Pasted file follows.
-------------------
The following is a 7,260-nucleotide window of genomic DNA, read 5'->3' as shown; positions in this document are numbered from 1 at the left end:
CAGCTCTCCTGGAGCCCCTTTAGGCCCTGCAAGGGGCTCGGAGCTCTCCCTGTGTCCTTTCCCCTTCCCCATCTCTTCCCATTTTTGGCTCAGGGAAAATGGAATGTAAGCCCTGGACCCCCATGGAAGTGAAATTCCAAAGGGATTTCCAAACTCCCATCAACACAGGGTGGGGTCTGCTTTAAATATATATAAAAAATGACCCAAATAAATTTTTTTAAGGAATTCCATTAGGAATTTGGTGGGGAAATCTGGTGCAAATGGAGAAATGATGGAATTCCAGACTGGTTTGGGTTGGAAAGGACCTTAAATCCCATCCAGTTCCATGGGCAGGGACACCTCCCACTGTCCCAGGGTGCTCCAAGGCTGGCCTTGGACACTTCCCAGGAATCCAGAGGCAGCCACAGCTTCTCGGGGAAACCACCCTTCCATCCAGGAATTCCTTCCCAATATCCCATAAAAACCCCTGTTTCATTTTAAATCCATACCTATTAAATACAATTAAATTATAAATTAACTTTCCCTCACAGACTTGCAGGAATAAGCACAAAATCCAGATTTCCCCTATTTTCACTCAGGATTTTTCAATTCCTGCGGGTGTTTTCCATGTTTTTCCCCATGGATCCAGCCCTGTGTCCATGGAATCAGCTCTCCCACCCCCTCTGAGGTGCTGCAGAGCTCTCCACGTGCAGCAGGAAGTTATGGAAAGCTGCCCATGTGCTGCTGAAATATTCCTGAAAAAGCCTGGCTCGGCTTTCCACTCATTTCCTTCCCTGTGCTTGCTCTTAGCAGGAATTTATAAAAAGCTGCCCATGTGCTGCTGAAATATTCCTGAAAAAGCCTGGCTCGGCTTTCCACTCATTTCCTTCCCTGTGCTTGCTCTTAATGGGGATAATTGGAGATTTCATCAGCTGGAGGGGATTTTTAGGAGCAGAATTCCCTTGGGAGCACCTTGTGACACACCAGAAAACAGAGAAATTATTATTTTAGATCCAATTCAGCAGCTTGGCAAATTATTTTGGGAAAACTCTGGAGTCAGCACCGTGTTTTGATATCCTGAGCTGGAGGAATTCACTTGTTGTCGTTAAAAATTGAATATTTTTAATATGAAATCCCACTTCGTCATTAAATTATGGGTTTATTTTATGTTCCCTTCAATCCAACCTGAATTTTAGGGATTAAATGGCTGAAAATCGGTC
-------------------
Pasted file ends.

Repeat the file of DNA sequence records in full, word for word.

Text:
The following is a 7,260-nucleotide window of genomic DNA, read 5'->3' as shown; positions in this document are numbered from 1 at the left end:
CAGCTCTCCTGGAGCCCCTTTAGGCCCTGCAAGGGGCTCGGAGCTCTCCCTGTGTCCTTTCCCCTTCCCCATCTCTTCCCATTTTTGGCTCAGGGAAAATGGAATGTAAGCCCTGGACCCCCATGGAAGTGAAATTCCAAAGGGATTTCCAAACTCCCATCAACACAGGGTGGGGTCTGCTTTAAATATATATAAAAAATGACCCAAATAAATTTTTTTAAGGAATTCCATTAGGAATTTGGTGGGGAAATCTGGTGCAAATGGAGAAATGATGGAATTCCAGACTGGTTTGGGTTGGAAAGGACCTTAAATCCCATCCAGTTCCATGGGCAGGGACACCTCCCACTGTCCCAGGGTGCTCCAAGGCTGGCCTTGGACACTTCCCAGGAATCCAGAGGCAGCCACAGCTTCTCGGGGAAACCACCCTTCCATCCAGGAATTCCTTCCCAATATCCCATAAAAACCCCTGTTTCATTTTAAATCCATACCTATTAAATACAATTAAATTATAAATTAACTTTCCCTCACAGACTTGCAGGAATAAGCACAAAATCCAGATTTCCCCTATTTTCACTCAGGATTTTTCAATTCCTGCGGGTGTTTTCCATGTTTTTCCCCATGGATCCAGCCCTGTGTCCATGGAATCAGCTCTCCCACCCCCTCTGAGGTGCTGCAGAGCTCTCCACGTGCAGCAGGAAGTTATGGAAAGCTGCCCATGTGCTGCTGAAATATTCCTGAAAAAGCCTGGCTCGGCTTTCCACTCATTTCCTTCCCTGTGCTTGCTCTTAGCAGGAATTTATAAAAAGCTGCCCATGTGCTGCTGAAATATTCCTGAAAAAGCCTGGCTCGGCTTTCCACTCATTTCCTTCCCTGTGCTTGCTCTTAATGGGGATAATTGGAGATTTCATCAGCTGGAGGGGATTTTTAGGAGCAGAATTCCCTTGGGAGCACCTTGTGACACACCAGAAAACAGAGAAATTATTATTTTAGATCCAATTCAGCAGCTTGGCAAATTATTTTGGGAAAACTCTGGAGTCAGCACCGTGTTTTGATATCCTGAGCTGGAGGAATTCACTTGTTGTCGTTAAAAATTGAATATTTTTAATATGAAATCCCACTTCGTCATTAAATTATGGGTTTATTTTATGTTCCCTTCAATCCAACCTGAATTTTAGGGATTAAATGGCTGAAAATCGGTC